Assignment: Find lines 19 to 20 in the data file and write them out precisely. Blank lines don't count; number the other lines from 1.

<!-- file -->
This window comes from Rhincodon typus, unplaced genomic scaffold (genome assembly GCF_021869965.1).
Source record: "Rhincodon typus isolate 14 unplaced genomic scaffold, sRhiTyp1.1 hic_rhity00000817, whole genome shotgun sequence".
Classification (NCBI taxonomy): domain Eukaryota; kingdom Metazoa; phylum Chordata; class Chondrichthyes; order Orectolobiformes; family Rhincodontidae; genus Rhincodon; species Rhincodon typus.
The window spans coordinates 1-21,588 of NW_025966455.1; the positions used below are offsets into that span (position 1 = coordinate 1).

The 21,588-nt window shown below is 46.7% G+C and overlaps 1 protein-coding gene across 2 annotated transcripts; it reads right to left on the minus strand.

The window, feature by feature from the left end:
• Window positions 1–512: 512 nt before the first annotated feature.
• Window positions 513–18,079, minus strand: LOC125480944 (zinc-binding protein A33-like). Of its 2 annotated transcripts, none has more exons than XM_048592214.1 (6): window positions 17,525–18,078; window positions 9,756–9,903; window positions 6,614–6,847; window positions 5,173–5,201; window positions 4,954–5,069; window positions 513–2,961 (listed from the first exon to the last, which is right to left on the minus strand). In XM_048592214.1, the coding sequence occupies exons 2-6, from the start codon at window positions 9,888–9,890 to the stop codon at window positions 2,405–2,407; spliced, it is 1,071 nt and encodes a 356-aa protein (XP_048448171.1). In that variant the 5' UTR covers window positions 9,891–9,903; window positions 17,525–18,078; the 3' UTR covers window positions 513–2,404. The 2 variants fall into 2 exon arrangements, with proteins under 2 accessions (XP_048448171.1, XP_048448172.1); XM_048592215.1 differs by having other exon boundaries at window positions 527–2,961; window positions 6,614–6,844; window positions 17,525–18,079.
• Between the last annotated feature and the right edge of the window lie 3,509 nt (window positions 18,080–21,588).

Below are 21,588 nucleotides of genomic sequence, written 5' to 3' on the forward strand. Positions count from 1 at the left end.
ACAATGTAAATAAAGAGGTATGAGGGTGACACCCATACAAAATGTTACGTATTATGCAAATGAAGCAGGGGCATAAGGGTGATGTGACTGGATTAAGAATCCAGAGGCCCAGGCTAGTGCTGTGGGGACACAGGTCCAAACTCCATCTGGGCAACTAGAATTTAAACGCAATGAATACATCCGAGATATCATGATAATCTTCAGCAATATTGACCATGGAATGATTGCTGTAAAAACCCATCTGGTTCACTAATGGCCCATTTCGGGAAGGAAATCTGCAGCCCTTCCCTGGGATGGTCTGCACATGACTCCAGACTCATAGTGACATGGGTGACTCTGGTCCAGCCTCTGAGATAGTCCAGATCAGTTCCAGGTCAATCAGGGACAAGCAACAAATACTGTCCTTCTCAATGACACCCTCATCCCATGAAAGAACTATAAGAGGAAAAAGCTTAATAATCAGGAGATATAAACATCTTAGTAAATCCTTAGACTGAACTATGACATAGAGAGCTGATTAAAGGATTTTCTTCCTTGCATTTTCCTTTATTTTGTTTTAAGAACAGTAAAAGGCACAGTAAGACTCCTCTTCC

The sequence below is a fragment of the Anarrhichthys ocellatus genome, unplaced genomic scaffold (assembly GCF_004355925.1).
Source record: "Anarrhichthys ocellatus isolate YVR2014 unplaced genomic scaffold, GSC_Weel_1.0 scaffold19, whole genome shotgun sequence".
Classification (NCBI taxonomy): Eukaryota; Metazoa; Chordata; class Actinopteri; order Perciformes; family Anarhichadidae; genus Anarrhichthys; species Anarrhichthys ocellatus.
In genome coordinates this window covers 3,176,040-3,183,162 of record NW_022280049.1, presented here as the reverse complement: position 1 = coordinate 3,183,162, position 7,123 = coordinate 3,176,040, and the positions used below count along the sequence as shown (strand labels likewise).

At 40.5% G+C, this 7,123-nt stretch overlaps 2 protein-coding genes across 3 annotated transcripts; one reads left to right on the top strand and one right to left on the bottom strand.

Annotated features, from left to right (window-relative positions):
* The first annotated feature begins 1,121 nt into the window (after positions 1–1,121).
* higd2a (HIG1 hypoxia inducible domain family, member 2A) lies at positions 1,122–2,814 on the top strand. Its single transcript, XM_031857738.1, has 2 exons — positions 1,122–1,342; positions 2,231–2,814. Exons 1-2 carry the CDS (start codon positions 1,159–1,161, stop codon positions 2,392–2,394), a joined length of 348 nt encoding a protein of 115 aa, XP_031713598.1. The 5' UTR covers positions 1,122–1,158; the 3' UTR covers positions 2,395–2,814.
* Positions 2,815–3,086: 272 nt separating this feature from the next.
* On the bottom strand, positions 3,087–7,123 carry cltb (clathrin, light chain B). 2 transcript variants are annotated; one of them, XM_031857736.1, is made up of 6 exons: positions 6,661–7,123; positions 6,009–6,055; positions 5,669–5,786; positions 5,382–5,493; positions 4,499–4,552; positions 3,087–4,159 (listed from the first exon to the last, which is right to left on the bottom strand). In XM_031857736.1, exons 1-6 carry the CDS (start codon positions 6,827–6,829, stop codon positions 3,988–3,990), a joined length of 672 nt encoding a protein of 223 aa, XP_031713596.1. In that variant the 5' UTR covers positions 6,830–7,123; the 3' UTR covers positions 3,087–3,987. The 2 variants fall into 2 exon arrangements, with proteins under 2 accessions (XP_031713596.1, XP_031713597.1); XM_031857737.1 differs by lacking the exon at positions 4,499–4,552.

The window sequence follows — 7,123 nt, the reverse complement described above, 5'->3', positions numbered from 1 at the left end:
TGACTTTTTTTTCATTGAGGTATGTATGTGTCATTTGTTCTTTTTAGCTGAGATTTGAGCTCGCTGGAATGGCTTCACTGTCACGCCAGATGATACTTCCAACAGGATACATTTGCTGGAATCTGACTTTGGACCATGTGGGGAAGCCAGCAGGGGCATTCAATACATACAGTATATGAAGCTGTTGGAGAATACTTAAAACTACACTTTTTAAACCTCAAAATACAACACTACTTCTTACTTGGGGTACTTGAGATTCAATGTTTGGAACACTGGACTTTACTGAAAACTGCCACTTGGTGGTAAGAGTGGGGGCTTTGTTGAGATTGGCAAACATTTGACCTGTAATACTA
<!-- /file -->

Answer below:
* higd2a (HIG1 hypoxia inducible domain family, member 2A) lies at positions 1,122–2,814 on the top strand. Its single transcript, XM_031857738.1, has 2 exons — positions 1,122–1,342; positions 2,231–2,814. Exons 1-2 carry the CDS (start codon positions 1,159–1,161, stop codon positions 2,392–2,394), a joined length of 348 nt encoding a protein of 115 aa, XP_031713598.1. The 5' UTR covers positions 1,122–1,158; the 3' UTR covers positions 2,395–2,814.
* Positions 2,815–3,086: 272 nt separating this feature from the next.